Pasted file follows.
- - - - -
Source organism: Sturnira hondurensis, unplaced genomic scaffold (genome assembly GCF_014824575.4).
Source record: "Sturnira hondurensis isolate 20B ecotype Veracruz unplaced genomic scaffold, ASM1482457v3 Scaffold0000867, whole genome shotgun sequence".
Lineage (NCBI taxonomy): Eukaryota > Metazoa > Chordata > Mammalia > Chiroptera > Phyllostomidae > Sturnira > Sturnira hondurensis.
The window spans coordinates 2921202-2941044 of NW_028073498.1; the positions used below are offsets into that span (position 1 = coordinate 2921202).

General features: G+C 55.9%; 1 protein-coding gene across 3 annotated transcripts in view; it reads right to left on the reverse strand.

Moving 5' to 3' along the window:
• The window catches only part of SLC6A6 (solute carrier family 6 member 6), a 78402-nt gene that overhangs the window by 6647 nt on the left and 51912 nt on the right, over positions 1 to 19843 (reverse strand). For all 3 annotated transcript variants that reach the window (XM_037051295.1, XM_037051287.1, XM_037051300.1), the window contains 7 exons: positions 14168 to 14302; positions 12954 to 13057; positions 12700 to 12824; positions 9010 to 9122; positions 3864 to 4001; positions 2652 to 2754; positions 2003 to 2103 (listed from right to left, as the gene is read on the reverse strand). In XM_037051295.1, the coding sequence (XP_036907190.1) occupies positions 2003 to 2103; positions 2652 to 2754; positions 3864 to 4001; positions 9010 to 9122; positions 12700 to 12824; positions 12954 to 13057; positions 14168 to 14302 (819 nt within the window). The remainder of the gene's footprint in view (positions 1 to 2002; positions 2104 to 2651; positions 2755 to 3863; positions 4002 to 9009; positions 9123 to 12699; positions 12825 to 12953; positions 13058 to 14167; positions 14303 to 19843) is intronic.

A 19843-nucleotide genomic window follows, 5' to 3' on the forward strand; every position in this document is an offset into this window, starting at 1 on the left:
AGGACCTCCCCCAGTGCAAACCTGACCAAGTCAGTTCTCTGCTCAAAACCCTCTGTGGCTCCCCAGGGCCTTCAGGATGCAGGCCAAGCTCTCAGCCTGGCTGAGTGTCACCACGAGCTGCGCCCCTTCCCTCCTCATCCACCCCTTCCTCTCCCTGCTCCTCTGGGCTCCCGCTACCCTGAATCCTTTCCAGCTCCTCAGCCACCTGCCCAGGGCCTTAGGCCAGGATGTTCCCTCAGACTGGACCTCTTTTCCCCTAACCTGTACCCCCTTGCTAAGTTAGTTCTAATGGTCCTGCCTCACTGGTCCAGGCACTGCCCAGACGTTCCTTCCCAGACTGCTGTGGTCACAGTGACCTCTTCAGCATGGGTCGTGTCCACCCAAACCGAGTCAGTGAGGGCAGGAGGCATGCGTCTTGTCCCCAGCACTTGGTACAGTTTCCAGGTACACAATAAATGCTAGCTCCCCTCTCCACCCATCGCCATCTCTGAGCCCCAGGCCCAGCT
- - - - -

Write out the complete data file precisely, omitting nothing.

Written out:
Source organism: Sturnira hondurensis, unplaced genomic scaffold (genome assembly GCF_014824575.4).
Source record: "Sturnira hondurensis isolate 20B ecotype Veracruz unplaced genomic scaffold, ASM1482457v3 Scaffold0000867, whole genome shotgun sequence".
Lineage (NCBI taxonomy): Eukaryota > Metazoa > Chordata > Mammalia > Chiroptera > Phyllostomidae > Sturnira > Sturnira hondurensis.
The window spans coordinates 2921202-2941044 of NW_028073498.1; the positions used below are offsets into that span (position 1 = coordinate 2921202).

General features: G+C 55.9%; 1 protein-coding gene across 3 annotated transcripts in view; it reads right to left on the reverse strand.

Moving 5' to 3' along the window:
• The window catches only part of SLC6A6 (solute carrier family 6 member 6), a 78402-nt gene that overhangs the window by 6647 nt on the left and 51912 nt on the right, over positions 1 to 19843 (reverse strand). For all 3 annotated transcript variants that reach the window (XM_037051295.1, XM_037051287.1, XM_037051300.1), the window contains 7 exons: positions 14168 to 14302; positions 12954 to 13057; positions 12700 to 12824; positions 9010 to 9122; positions 3864 to 4001; positions 2652 to 2754; positions 2003 to 2103 (listed from right to left, as the gene is read on the reverse strand). In XM_037051295.1, the coding sequence (XP_036907190.1) occupies positions 2003 to 2103; positions 2652 to 2754; positions 3864 to 4001; positions 9010 to 9122; positions 12700 to 12824; positions 12954 to 13057; positions 14168 to 14302 (819 nt within the window). The remainder of the gene's footprint in view (positions 1 to 2002; positions 2104 to 2651; positions 2755 to 3863; positions 4002 to 9009; positions 9123 to 12699; positions 12825 to 12953; positions 13058 to 14167; positions 14303 to 19843) is intronic.

A 19843-nucleotide genomic window follows, 5' to 3' on the forward strand; every position in this document is an offset into this window, starting at 1 on the left:
AGGACCTCCCCCAGTGCAAACCTGACCAAGTCAGTTCTCTGCTCAAAACCCTCTGTGGCTCCCCAGGGCCTTCAGGATGCAGGCCAAGCTCTCAGCCTGGCTGAGTGTCACCACGAGCTGCGCCCCTTCCCTCCTCATCCACCCCTTCCTCTCCCTGCTCCTCTGGGCTCCCGCTACCCTGAATCCTTTCCAGCTCCTCAGCCACCTGCCCAGGGCCTTAGGCCAGGATGTTCCCTCAGACTGGACCTCTTTTCCCCTAACCTGTACCCCCTTGCTAAGTTAGTTCTAATGGTCCTGCCTCACTGGTCCAGGCACTGCCCAGACGTTCCTTCCCAGACTGCTGTGGTCACAGTGACCTCTTCAGCATGGGTCGTGTCCACCCAAACCGAGTCAGTGAGGGCAGGAGGCATGCGTCTTGTCCCCAGCACTTGGTACAGTTTCCAGGTACACAATAAATGCTAGCTCCCCTCTCCACCCATCGCCATCTCTGAGCCCCAGGCCCAGCT